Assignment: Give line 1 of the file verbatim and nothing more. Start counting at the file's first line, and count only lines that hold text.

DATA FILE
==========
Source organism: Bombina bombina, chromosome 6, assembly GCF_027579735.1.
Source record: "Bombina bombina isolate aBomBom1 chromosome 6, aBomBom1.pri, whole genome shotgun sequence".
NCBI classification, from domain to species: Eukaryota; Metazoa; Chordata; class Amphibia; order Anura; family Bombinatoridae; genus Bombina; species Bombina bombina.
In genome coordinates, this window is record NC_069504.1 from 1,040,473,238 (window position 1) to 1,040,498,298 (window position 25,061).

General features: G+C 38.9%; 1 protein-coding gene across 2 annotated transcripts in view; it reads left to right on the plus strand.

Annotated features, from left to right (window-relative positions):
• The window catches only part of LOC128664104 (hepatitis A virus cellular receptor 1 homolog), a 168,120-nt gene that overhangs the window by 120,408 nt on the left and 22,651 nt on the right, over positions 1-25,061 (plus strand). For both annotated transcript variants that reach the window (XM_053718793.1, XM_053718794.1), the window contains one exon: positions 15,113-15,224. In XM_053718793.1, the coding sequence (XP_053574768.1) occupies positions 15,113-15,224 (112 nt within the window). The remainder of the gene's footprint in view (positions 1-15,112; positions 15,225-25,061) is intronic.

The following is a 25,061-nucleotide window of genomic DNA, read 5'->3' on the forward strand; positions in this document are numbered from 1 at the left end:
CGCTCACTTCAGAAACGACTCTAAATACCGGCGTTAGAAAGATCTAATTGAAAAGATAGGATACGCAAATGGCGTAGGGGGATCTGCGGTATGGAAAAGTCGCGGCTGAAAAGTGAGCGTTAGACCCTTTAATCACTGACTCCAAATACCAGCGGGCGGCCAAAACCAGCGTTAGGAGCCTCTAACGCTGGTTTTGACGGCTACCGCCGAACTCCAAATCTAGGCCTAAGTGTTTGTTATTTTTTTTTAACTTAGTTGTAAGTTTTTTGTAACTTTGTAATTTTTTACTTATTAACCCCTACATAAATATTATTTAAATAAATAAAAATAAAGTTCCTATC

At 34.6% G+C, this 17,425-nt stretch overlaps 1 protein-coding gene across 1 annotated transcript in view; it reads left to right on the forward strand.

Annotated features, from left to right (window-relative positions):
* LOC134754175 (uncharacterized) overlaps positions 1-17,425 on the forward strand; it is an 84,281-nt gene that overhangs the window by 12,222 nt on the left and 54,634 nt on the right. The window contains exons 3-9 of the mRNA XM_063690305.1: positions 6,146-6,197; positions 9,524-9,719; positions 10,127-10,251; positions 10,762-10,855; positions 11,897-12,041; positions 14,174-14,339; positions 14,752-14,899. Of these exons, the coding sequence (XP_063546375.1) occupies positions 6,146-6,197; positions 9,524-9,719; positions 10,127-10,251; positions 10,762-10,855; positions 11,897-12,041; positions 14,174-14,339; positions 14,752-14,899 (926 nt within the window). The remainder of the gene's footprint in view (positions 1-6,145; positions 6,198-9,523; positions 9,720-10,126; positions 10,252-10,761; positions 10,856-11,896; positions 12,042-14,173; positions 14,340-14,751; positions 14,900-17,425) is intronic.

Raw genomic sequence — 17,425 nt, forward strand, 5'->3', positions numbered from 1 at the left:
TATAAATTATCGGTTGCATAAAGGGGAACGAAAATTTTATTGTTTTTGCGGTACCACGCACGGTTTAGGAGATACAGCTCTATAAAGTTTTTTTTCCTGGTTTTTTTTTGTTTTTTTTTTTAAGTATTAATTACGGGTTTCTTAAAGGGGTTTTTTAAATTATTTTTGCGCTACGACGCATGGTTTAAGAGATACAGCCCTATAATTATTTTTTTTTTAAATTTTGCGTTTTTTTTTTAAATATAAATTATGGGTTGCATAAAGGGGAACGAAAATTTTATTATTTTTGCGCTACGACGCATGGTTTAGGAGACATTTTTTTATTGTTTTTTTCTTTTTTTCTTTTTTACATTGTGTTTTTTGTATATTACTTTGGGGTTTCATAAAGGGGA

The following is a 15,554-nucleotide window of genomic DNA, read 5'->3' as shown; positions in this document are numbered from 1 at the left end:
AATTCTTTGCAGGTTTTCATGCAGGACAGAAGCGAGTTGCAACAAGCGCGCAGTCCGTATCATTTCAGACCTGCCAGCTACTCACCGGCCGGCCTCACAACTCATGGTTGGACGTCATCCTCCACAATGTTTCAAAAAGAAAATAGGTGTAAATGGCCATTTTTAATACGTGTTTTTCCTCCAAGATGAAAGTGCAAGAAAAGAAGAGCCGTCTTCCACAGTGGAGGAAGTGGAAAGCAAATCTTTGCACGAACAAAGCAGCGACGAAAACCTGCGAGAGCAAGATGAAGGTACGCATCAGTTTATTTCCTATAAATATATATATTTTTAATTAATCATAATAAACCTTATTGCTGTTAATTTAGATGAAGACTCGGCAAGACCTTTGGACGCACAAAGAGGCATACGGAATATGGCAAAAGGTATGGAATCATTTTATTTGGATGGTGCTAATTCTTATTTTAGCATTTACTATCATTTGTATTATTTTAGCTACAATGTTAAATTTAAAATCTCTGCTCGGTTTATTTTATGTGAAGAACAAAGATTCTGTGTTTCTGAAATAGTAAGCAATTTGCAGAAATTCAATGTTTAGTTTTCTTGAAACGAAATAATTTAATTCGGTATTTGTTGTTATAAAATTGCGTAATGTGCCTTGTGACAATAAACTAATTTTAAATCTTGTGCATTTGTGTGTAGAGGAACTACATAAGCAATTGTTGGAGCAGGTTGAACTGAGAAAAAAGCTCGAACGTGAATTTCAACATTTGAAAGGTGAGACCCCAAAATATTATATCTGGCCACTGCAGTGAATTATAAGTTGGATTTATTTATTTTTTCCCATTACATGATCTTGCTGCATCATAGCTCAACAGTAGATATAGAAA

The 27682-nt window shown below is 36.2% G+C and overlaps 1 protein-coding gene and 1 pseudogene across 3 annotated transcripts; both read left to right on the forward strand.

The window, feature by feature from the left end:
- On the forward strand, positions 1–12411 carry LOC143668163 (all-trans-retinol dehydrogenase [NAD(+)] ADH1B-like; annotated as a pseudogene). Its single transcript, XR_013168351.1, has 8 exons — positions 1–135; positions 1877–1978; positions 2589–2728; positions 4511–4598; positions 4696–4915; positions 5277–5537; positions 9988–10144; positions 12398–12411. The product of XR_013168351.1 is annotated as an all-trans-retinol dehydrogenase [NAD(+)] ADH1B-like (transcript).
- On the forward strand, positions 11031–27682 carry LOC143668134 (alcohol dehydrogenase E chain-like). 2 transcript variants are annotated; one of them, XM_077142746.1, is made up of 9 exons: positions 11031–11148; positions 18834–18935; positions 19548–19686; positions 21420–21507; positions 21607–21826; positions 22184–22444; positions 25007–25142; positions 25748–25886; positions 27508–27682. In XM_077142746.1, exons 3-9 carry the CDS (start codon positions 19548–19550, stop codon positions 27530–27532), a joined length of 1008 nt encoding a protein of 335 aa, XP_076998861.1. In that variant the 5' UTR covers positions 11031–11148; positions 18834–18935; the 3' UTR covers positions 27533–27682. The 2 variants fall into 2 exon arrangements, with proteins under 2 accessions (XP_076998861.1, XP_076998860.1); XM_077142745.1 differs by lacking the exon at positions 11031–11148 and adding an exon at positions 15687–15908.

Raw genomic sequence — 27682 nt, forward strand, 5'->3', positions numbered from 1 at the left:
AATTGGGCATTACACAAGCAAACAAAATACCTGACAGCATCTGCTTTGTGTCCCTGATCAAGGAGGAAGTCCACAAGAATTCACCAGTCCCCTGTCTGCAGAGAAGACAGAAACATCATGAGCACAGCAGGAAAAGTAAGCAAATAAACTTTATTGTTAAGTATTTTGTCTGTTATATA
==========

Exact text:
Source organism: Bombina bombina, chromosome 6, assembly GCF_027579735.1.